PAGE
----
Ikea 'also used Cuban prison labour'
The Frankfurter Allgemeine Zeitung (FAZ) said it has seen East German files about a deal for Ikea furniture to be made in Cuban prisons.
The deal was struck in September 1987, after a delegation of East Germans went to Havana for talks with the Cuban Interior Ministry. East German documents show that they also spoke with Enrique Sanchez, who headed the Cuban company Emiat – responsible for furnishing the holiday and guest homes of the Cuban political elite.
The East German files say production sites were “incorporated in the prison facilities of the Interior Ministry” in Cuba.
A contract was later signed with East Berlin-based “Ikea Trading Berlin”, the paper said, for up to 4,000 “Falkenberg” three-piece suites and then 10,000 tables for children and 35,000 dining tables, all to be made in Cuba.
Problems arose in early 1988, when the first delivery of “Falkenberg” sofas was halted because of poor quality, prompting the East Germans to take another trip to Cuba to ensure production was up to Ikea quality standards. Only then, the documents show, could, “a direct shipment from Havana to Sweden be undertaken.”
The claims will increase pressure on the Swedish retail firm, which has already said this week it will look into allegations that East German prisoners were forced to make its products in the 1970s and 1980s. A spokesman told the FAZ it knew nothing about the Cuban production claims.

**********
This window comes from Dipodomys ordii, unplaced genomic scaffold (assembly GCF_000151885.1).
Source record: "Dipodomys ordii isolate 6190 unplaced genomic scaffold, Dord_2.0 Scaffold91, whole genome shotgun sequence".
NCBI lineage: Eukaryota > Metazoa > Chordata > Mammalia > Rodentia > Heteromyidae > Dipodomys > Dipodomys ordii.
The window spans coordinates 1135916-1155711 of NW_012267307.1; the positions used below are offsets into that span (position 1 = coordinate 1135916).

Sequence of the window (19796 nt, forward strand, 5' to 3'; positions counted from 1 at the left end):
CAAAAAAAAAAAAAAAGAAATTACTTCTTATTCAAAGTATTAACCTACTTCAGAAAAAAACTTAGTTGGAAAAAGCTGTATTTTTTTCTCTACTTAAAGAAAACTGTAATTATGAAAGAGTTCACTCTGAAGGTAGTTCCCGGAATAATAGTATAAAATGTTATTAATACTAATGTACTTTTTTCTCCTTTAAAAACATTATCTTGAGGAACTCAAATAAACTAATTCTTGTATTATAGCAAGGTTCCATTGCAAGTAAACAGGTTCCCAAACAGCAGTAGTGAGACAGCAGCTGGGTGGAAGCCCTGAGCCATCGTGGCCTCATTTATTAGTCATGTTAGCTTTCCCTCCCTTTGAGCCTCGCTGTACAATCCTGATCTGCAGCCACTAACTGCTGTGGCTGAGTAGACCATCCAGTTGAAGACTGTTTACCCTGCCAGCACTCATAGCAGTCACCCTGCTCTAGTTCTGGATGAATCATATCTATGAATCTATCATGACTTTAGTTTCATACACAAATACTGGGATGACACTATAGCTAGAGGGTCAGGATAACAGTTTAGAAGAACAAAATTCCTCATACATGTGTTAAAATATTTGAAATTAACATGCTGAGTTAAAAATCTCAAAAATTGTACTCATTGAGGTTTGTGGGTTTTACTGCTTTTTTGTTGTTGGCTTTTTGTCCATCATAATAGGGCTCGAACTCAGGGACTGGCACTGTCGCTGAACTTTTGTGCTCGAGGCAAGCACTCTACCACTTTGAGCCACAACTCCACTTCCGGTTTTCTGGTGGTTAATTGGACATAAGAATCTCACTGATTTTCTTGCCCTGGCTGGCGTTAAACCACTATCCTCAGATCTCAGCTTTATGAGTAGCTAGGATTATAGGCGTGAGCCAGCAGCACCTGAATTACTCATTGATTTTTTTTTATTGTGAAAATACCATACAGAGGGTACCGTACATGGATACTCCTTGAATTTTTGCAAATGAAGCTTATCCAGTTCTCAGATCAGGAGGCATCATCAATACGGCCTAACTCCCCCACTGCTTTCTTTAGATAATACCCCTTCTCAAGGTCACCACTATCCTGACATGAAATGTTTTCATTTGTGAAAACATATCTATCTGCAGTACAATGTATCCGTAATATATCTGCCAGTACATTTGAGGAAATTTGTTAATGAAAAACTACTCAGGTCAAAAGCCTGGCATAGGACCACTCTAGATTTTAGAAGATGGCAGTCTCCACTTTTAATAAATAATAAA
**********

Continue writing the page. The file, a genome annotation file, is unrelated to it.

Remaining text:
But this was also the initial response to the East German prison labour claims – and early this week the company said it planned to examine Stasi secret service files from the time to check for evidence.
“We take this matter extremely seriously,” said Ikea spokeswoman Jeanette Skjelmose on Monday.
“We have requested documents from the old Stasi archive and are speaking with people who were with us at that time.”
The FAZ said it was possible that political prisoners were made to build Ikea furniture in East Germany without the company knowing about it. It said many prisoners had to work for companies, without the prisoners knowing where the stuff they made was destined for, nor the firms themselves knowing who had been involved.